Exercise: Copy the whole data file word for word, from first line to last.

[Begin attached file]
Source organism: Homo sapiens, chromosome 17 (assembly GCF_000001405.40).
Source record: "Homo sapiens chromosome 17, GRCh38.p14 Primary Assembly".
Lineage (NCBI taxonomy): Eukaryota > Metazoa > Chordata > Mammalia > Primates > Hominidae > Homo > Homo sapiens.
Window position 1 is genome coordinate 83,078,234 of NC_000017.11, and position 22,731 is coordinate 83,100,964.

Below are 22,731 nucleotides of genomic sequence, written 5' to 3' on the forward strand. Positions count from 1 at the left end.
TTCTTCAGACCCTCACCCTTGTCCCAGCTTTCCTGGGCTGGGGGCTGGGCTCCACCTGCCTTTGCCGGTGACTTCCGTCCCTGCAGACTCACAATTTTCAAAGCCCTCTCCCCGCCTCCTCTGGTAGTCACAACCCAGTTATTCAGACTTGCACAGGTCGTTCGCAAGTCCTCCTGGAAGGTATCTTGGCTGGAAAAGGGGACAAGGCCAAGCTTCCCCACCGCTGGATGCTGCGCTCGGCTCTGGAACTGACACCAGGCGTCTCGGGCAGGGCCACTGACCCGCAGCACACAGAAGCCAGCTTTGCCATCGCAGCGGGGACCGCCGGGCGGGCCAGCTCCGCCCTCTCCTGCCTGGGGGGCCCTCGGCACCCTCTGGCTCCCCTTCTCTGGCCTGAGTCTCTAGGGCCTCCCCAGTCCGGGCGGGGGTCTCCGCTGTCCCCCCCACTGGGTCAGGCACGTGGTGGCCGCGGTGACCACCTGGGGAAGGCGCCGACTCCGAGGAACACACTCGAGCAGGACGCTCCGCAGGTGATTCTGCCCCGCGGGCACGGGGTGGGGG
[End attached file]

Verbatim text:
Source organism: Homo sapiens, chromosome 17 (assembly GCF_000001405.40).
Source record: "Homo sapiens chromosome 17, GRCh38.p14 Primary Assembly".
Lineage (NCBI taxonomy): Eukaryota > Metazoa > Chordata > Mammalia > Primates > Hominidae > Homo > Homo sapiens.
Window position 1 is genome coordinate 83,078,234 of NC_000017.11, and position 22,731 is coordinate 83,100,964.

Below are 22,731 nucleotides of genomic sequence, written 5' to 3' on the forward strand. Positions count from 1 at the left end.
TTCTTCAGACCCTCACCCTTGTCCCAGCTTTCCTGGGCTGGGGGCTGGGCTCCACCTGCCTTTGCCGGTGACTTCCGTCCCTGCAGACTCACAATTTTCAAAGCCCTCTCCCCGCCTCCTCTGGTAGTCACAACCCAGTTATTCAGACTTGCACAGGTCGTTCGCAAGTCCTCCTGGAAGGTATCTTGGCTGGAAAAGGGGACAAGGCCAAGCTTCCCCACCGCTGGATGCTGCGCTCGGCTCTGGAACTGACACCAGGCGTCTCGGGCAGGGCCACTGACCCGCAGCACACAGAAGCCAGCTTTGCCATCGCAGCGGGGACCGCCGGGCGGGCCAGCTCCGCCCTCTCCTGCCTGGGGGGCCCTCGGCACCCTCTGGCTCCCCTTCTCTGGCCTGAGTCTCTAGGGCCTCCCCAGTCCGGGCGGGGGTCTCCGCTGTCCCCCCCACTGGGTCAGGCACGTGGTGGCCGCGGTGACCACCTGGGGAAGGCGCCGACTCCGAGGAACACACTCGAGCAGGACGCTCCGCAGGTGATTCTGCCCCGCGGGCACGGGGTGGGGG